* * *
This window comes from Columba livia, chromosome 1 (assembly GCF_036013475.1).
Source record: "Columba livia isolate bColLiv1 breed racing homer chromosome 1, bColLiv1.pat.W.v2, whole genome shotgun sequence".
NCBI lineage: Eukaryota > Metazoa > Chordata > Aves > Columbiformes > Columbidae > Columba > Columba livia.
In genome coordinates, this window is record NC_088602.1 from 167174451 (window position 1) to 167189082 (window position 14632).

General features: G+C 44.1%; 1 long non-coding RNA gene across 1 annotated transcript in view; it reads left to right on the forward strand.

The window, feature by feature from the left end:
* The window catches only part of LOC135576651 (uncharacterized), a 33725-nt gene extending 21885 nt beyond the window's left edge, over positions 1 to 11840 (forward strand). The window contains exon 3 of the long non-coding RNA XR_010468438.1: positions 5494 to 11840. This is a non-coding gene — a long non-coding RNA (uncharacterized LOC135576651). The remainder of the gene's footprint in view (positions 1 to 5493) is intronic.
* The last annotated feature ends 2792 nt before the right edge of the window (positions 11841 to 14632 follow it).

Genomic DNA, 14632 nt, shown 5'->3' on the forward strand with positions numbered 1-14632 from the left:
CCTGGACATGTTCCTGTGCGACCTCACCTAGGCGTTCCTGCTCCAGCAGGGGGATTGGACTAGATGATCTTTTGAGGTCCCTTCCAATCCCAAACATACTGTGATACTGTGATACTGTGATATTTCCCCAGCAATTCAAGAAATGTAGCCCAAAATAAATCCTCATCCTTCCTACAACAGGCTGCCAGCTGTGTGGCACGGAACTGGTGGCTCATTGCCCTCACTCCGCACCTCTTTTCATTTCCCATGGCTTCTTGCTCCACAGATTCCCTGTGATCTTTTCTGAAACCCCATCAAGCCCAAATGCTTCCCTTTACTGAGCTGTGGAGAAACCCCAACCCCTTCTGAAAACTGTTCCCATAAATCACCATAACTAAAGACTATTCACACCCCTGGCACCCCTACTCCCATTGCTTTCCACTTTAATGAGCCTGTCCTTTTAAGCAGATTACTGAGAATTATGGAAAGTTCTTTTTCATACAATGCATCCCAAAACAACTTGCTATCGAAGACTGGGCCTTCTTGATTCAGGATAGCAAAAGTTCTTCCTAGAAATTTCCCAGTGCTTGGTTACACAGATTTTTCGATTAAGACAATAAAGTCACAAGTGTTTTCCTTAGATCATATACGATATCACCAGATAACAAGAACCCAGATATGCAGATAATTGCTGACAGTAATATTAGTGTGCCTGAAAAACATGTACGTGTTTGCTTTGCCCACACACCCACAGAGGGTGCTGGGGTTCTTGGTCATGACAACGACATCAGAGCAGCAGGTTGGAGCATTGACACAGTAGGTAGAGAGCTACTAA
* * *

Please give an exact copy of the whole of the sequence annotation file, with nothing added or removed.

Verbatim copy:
This window comes from Columba livia, chromosome 1 (assembly GCF_036013475.1).
Source record: "Columba livia isolate bColLiv1 breed racing homer chromosome 1, bColLiv1.pat.W.v2, whole genome shotgun sequence".
NCBI lineage: Eukaryota > Metazoa > Chordata > Aves > Columbiformes > Columbidae > Columba > Columba livia.
In genome coordinates, this window is record NC_088602.1 from 167174451 (window position 1) to 167189082 (window position 14632).

General features: G+C 44.1%; 1 long non-coding RNA gene across 1 annotated transcript in view; it reads left to right on the forward strand.

The window, feature by feature from the left end:
* The window catches only part of LOC135576651 (uncharacterized), a 33725-nt gene extending 21885 nt beyond the window's left edge, over positions 1 to 11840 (forward strand). The window contains exon 3 of the long non-coding RNA XR_010468438.1: positions 5494 to 11840. This is a non-coding gene — a long non-coding RNA (uncharacterized LOC135576651). The remainder of the gene's footprint in view (positions 1 to 5493) is intronic.
* The last annotated feature ends 2792 nt before the right edge of the window (positions 11841 to 14632 follow it).

Genomic DNA, 14632 nt, shown 5'->3' on the forward strand with positions numbered 1-14632 from the left:
CCTGGACATGTTCCTGTGCGACCTCACCTAGGCGTTCCTGCTCCAGCAGGGGGATTGGACTAGATGATCTTTTGAGGTCCCTTCCAATCCCAAACATACTGTGATACTGTGATACTGTGATATTTCCCCAGCAATTCAAGAAATGTAGCCCAAAATAAATCCTCATCCTTCCTACAACAGGCTGCCAGCTGTGTGGCACGGAACTGGTGGCTCATTGCCCTCACTCCGCACCTCTTTTCATTTCCCATGGCTTCTTGCTCCACAGATTCCCTGTGATCTTTTCTGAAACCCCATCAAGCCCAAATGCTTCCCTTTACTGAGCTGTGGAGAAACCCCAACCCCTTCTGAAAACTGTTCCCATAAATCACCATAACTAAAGACTATTCACACCCCTGGCACCCCTACTCCCATTGCTTTCCACTTTAATGAGCCTGTCCTTTTAAGCAGATTACTGAGAATTATGGAAAGTTCTTTTTCATACAATGCATCCCAAAACAACTTGCTATCGAAGACTGGGCCTTCTTGATTCAGGATAGCAAAAGTTCTTCCTAGAAATTTCCCAGTGCTTGGTTACACAGATTTTTCGATTAAGACAATAAAGTCACAAGTGTTTTCCTTAGATCATATACGATATCACCAGATAACAAGAACCCAGATATGCAGATAATTGCTGACAGTAATATTAGTGTGCCTGAAAAACATGTACGTGTTTGCTTTGCCCACACACCCACAGAGGGTGCTGGGGTTCTTGGTCATGACAACGACATCAGAGCAGCAGGTTGGAGCATTGACACAGTAGGTAGAGAGCTACTAA